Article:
Throughout childhood, we are taught that success is subjective and to pursue careers, lifestyles, and relationships that will be fulfilling to us. Young children dream of being princesses, firefighters, and astronauts and have no qualms about anything other than their happiness in that very moment. This wide-eyed understanding of personal ambition is quickly corrupted by the influence of capitalism.
By the time we reach high school, our teachers and parents alike preach that we have to “do well in school, so we can get a good job and be successful”. Suddenly, the narrative has done a complete 180. We are now being told that our efforts in school have the ability to effect whether we are successful or not, without regard for what we would like to achieve in our own lives. It is a startling shift. Understanding how our own personal definitions of success can coexist with our ability to live a socially acceptable life is a rigid dichotomy we grapple with our entire lives, amplified by the current circumstances of our society.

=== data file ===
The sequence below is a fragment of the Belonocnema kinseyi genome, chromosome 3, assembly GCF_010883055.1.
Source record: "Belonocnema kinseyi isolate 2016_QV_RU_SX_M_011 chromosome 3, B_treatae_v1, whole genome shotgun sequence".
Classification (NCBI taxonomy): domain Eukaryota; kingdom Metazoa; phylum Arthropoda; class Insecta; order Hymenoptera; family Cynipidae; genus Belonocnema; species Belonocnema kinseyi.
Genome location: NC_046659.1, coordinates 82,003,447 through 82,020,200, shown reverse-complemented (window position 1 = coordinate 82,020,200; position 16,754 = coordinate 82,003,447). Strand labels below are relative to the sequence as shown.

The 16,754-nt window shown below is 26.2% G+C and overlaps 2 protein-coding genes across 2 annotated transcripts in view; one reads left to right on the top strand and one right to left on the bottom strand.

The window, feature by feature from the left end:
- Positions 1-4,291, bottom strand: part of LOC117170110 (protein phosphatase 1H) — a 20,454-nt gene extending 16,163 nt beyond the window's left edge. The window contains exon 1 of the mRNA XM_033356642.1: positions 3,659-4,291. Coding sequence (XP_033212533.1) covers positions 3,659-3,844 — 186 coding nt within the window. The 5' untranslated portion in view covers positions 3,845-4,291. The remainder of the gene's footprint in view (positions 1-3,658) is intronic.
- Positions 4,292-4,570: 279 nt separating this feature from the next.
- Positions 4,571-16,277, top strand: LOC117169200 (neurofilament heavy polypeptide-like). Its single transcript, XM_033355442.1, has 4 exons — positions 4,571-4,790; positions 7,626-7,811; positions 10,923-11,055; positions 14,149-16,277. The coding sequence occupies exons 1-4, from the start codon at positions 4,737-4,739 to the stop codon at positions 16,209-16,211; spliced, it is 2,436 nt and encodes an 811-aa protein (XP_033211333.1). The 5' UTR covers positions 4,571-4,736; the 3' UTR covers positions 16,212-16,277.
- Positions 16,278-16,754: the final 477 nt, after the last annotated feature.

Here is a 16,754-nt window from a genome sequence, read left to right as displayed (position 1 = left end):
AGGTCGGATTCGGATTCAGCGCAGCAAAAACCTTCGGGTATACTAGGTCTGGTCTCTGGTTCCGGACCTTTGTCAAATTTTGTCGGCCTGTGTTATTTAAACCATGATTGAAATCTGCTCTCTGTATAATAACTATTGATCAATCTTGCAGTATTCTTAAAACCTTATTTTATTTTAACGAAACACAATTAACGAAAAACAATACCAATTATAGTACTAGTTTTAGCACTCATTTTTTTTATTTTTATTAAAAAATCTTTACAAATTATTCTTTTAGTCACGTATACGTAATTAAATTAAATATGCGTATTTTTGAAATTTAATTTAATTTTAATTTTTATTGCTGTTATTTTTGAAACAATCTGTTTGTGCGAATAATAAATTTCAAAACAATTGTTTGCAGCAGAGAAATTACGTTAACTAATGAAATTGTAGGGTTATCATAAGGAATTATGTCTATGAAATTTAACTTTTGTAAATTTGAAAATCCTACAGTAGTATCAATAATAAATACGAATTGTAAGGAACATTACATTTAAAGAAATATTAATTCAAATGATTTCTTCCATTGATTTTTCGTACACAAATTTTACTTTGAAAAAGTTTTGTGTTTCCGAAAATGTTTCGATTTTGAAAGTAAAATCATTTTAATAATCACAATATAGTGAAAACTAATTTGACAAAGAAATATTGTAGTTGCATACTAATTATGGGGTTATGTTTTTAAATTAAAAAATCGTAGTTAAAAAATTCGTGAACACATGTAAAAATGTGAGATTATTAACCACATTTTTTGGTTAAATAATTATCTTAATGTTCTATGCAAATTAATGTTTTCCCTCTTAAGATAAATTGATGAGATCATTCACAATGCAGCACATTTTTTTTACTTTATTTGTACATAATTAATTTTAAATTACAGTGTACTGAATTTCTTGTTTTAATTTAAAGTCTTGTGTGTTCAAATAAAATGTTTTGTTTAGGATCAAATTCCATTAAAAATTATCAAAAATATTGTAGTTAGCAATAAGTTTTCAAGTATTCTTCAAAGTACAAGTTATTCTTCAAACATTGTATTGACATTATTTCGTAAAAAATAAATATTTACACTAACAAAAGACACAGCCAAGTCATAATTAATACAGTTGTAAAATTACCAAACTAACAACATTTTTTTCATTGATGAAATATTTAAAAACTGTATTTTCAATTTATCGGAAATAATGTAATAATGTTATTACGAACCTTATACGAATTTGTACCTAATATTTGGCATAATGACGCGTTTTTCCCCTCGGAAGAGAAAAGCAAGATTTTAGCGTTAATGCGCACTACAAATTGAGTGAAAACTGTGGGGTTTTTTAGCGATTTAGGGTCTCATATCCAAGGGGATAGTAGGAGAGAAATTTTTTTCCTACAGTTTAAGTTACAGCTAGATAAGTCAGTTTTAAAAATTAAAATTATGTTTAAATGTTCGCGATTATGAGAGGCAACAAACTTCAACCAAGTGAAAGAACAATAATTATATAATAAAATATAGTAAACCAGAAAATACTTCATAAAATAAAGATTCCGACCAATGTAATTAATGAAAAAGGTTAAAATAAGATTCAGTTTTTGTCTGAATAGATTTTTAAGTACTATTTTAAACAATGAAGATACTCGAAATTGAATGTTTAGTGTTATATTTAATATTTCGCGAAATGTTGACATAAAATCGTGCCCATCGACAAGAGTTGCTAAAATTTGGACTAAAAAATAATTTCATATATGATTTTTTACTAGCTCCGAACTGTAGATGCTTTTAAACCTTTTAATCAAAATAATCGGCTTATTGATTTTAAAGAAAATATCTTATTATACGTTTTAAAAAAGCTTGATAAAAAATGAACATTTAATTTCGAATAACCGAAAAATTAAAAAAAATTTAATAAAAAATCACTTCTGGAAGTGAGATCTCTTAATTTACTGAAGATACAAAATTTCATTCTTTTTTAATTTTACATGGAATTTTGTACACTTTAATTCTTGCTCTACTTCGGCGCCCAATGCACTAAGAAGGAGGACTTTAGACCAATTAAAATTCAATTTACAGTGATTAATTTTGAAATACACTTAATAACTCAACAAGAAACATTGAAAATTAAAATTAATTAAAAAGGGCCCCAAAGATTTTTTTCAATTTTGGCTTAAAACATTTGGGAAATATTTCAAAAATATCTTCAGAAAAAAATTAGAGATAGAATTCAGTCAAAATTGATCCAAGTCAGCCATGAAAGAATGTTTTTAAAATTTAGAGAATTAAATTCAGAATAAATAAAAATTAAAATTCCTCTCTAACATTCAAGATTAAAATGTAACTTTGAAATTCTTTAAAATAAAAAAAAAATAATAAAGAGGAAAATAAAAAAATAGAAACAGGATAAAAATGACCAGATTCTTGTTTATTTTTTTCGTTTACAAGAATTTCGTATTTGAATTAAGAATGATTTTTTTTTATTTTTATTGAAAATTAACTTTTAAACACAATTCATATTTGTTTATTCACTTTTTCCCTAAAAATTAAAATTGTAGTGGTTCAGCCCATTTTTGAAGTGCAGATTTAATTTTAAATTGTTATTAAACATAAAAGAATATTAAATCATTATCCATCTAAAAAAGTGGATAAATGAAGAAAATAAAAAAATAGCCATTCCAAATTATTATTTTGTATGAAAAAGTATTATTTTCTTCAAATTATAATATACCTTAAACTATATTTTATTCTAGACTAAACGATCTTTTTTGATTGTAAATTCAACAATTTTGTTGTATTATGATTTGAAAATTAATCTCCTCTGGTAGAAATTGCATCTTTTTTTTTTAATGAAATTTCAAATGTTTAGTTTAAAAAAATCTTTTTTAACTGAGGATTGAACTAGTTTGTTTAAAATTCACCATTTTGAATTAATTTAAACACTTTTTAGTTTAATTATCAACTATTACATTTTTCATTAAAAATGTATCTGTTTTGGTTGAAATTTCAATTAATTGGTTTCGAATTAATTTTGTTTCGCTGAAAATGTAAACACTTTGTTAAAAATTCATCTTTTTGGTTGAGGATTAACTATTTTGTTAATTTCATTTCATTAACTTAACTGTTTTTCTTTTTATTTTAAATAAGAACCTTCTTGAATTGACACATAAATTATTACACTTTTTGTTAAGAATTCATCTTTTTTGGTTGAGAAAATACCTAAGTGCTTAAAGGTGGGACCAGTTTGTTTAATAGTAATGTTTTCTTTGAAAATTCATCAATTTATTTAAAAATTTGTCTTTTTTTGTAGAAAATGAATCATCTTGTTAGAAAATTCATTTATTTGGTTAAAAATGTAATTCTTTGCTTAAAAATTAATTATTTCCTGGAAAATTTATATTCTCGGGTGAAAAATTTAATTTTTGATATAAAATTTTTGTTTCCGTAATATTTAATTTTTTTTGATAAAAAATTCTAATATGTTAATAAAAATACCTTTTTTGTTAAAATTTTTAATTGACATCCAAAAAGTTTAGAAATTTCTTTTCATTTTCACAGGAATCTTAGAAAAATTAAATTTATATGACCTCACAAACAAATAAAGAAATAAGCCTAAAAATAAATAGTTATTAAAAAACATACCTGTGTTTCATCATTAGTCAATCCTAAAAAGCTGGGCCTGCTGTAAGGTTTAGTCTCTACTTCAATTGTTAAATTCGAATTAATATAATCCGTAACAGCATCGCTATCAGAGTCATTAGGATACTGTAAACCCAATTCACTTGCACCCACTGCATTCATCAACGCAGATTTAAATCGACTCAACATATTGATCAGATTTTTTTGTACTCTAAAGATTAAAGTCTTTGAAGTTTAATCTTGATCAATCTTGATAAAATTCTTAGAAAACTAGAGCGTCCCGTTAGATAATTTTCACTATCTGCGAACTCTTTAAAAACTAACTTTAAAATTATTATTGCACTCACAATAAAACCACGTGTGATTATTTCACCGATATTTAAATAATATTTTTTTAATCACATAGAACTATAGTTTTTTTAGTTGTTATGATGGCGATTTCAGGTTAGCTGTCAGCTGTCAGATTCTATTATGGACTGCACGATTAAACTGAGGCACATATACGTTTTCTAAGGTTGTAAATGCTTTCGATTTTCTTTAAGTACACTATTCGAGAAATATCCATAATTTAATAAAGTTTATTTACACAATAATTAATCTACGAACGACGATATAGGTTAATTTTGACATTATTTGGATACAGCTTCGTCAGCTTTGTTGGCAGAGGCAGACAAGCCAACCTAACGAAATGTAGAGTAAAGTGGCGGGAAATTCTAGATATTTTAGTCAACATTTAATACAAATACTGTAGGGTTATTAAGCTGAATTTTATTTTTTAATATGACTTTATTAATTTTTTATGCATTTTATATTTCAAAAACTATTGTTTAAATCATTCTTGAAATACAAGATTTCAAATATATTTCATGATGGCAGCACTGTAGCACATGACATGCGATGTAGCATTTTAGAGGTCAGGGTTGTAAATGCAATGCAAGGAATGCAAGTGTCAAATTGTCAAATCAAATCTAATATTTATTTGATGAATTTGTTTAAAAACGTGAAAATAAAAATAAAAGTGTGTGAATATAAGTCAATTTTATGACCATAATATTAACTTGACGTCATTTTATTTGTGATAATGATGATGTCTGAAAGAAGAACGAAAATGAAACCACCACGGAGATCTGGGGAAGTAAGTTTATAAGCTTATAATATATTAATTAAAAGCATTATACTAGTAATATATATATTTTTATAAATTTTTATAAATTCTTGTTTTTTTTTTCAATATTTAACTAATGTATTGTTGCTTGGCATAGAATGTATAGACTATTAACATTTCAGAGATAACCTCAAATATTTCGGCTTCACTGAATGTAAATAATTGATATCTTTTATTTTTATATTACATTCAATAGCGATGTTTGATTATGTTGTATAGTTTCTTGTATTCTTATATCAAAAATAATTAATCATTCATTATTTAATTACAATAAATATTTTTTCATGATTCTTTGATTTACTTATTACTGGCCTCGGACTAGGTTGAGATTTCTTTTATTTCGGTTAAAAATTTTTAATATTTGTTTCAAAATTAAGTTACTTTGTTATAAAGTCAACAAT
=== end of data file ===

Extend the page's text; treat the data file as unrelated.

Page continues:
We are currently in the midst of the social media era, in which our uncensored exposure to each others’ opinions has only intensified the pressure to live a lifestyle that is deemed socially acceptable. We are bombarded with images of influencers and their expensives houses and cars; obvious displays of wealth, that we often misconstrue as a measure of success. Constantly being exposed to a lifestyle that is universally desired, we cannot help but dream of a superfluous lifestyle for ourselves. This begs the question, do we want to be successful or do we want to be believed to successful?
We equate success with an individual’s income,
instead of the contentment they experience intrapersonally. Moving forward, we should learn to define our success on our terms and not limit it to materials possessions that are easily visible to the critique of others.
If money was not a factor, how would you define success?